MCHENRY COUNTY (STMW) — A judge who handles juvenile cases in McHenry County was selected Friday to preside over the Cook County involuntary-manslaughter case against Richard J. “R.J.” Vanecko, a nephew of former Mayor Richard M. Daley.
Maureen P. McIntyre, 65, was selected by Michael J. Sullivan, McHenry County’s chief judge, following a Dec. 21 order from the Illinois Supreme Court that a judge from outside Cook County be brought in to handle the politically charged case, the Sun-Times is reporting.READ MORE: Chicago Weather: Another Wave Of Downpours Coming Early Friday Morning
Vanecko, 38, of Costa Mesa, Calif., was indicted Dec. 3 by a special Cook County grand jury that accused him of knocking David Koschman to the ground in the Rush Street nightlife district more than eight years ago, leading to his death.
McIntyre, a Republican, was appointed associate judge in 1997, elected a circuit judge in 2000 and retained last year. According to the McHenry County courts website, she handles juvenile cases. But she has also served as a special-assignment judge, hearing cases in all areas of law, including criminal.
Lawyers who responded to an Illinois State Bar Association judicial-ratings survey recommended that McIntyre be retained last year. On a scale of 100, she scored 91.5 points when it came to meeting the requirements of her judicial office.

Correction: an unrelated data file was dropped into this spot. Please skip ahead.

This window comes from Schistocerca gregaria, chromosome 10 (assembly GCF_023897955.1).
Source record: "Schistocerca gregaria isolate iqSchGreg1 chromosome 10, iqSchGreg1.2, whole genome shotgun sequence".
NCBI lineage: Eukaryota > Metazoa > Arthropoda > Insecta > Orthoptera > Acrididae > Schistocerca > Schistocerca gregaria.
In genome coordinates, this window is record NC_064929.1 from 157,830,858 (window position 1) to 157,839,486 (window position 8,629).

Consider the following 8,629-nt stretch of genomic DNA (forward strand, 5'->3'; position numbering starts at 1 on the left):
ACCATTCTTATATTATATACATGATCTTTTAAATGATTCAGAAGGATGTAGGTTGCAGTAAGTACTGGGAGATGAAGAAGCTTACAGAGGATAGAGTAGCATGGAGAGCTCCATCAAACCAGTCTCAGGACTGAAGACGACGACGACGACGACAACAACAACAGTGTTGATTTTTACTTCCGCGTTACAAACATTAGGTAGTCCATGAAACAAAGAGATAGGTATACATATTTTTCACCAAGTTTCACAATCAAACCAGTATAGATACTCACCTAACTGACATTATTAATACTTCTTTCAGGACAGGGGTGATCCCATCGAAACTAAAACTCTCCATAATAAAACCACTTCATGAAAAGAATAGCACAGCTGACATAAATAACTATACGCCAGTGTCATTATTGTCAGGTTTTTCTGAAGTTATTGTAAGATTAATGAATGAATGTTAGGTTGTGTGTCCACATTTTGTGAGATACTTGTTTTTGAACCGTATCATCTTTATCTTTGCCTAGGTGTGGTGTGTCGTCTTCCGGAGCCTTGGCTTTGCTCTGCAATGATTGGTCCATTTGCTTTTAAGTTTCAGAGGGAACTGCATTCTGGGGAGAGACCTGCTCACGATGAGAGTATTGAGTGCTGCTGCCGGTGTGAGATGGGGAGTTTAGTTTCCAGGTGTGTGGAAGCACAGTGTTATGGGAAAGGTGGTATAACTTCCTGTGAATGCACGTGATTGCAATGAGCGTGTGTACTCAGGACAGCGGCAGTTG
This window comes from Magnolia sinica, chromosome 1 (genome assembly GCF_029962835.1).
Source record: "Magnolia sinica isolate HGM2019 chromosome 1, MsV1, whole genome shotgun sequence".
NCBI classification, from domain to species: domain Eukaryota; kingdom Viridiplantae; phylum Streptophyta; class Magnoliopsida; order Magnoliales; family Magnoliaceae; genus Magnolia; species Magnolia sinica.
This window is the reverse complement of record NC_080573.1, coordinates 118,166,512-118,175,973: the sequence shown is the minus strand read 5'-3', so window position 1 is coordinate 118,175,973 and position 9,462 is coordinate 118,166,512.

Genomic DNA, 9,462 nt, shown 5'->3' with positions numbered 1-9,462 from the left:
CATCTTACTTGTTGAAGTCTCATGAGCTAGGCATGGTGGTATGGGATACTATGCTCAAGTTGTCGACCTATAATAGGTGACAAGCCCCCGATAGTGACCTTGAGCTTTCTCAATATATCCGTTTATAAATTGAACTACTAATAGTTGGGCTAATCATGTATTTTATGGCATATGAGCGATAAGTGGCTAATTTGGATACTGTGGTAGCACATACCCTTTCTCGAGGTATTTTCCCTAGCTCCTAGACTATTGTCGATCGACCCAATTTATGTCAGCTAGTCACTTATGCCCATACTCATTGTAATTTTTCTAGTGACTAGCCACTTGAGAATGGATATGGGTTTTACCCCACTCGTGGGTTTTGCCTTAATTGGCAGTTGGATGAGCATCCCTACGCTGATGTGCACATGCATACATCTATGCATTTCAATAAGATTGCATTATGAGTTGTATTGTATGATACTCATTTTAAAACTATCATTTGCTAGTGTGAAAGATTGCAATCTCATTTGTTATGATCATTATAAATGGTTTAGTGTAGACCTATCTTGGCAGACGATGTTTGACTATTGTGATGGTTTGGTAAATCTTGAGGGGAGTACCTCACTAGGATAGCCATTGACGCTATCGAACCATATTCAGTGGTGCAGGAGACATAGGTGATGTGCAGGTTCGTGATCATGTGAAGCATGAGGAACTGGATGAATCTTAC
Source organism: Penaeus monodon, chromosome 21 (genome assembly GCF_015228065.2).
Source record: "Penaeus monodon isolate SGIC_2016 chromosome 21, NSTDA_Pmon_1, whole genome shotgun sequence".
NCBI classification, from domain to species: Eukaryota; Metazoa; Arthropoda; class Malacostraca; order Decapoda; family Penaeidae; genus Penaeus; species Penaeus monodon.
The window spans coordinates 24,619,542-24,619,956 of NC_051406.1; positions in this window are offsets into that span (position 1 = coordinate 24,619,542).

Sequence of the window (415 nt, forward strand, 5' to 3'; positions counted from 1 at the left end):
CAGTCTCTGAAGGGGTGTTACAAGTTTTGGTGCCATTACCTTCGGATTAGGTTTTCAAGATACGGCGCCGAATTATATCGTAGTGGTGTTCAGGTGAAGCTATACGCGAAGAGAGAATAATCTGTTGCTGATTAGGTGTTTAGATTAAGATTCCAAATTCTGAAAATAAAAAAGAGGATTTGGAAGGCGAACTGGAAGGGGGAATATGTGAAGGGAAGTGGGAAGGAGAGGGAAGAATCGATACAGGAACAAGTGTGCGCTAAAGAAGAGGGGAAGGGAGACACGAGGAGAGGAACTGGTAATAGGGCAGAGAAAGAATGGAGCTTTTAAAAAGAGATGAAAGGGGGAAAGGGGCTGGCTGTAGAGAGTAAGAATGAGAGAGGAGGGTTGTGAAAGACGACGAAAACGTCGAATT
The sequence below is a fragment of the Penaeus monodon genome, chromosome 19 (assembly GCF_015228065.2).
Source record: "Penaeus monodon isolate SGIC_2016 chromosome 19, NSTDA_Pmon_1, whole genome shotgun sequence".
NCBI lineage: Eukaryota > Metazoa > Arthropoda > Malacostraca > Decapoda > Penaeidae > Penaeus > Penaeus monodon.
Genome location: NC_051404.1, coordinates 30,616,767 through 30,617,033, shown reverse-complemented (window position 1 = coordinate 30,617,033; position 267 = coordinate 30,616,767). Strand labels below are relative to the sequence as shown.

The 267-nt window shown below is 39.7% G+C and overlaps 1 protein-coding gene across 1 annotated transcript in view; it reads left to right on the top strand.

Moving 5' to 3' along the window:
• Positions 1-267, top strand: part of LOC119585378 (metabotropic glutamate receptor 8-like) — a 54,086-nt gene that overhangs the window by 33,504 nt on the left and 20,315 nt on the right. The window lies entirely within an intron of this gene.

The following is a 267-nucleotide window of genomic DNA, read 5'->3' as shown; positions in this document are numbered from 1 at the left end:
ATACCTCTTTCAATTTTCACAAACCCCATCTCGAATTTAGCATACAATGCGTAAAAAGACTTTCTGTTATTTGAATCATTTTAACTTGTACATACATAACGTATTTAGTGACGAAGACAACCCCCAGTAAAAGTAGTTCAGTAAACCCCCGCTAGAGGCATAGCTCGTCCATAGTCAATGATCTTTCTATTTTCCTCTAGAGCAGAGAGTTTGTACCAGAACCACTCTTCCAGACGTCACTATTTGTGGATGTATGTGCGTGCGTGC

The Vanecko case had been randomly assigned to Cook County Associate Judge Arthur F. Hill Jr., who stepped aside Dec. 17 because he once worked for Daley when Daley was Cook County state’s attorney. Hill also had been a Daley appointee to the Chicago Transit Authority board.READ MORE: Frank Pietrangelo, Hero Of 1991 Stanley Cup Playoffs, Says He Was Among Those Sexually Abused By Hockey Coach Tom 'Chico' Adrahtas
After Hill bowed out, Stephen J. Senderowitz, an attorney with special prosecutor Dan K. Webb, argued it would be difficult to find a judge in Cook County who doesn’t have ties to Daley or the state’s attorney’s office. In a Dec. 21 order, the Illinois Supreme Court said “the public necessity so requires” that an outside judge preside over the case.
Besides prosecuting Vanecko, Webb and attorneys from his law firm, Winston & Strawn, are moving at “a vigorous pace” to figure out why the state’s attorney’s office didn’t charge Vanecko in 2004 or last year, when a Sun-Times investigation prompted Chicago Police to re-examine the case.
The 6-foot-3, 230-pound Vanecko is accused of striking the 5-foot-5, 125-pound Koschman during a drunken encounter on Division west of Dearborn around 3:15 a.m. on April 25, 2004. Vanecko, then 29, ran away with a friend. Koschman, 21, of Mount Prospect, fell, cracked his head and died 11 days later of brain injuries from when the back of his head struck the pavement.
Vanecko never was interviewed by police, who concluded he punched Koschman in self-defense even though Koschman’s four friends and a bystander said Koschman wasn’t being physically aggressive toward Vanecko or his three companions.MORE NEWS: Shane Jason Woods Of Downstate Auburn, Illinois Charged In Jan. 6 Capitol Insurrection
(Source: Sun-Times Media Wire © Chicago Sun-Times 2013. All Rights Reserved. This material may not be published, broadcast, rewritten, or redistributed.)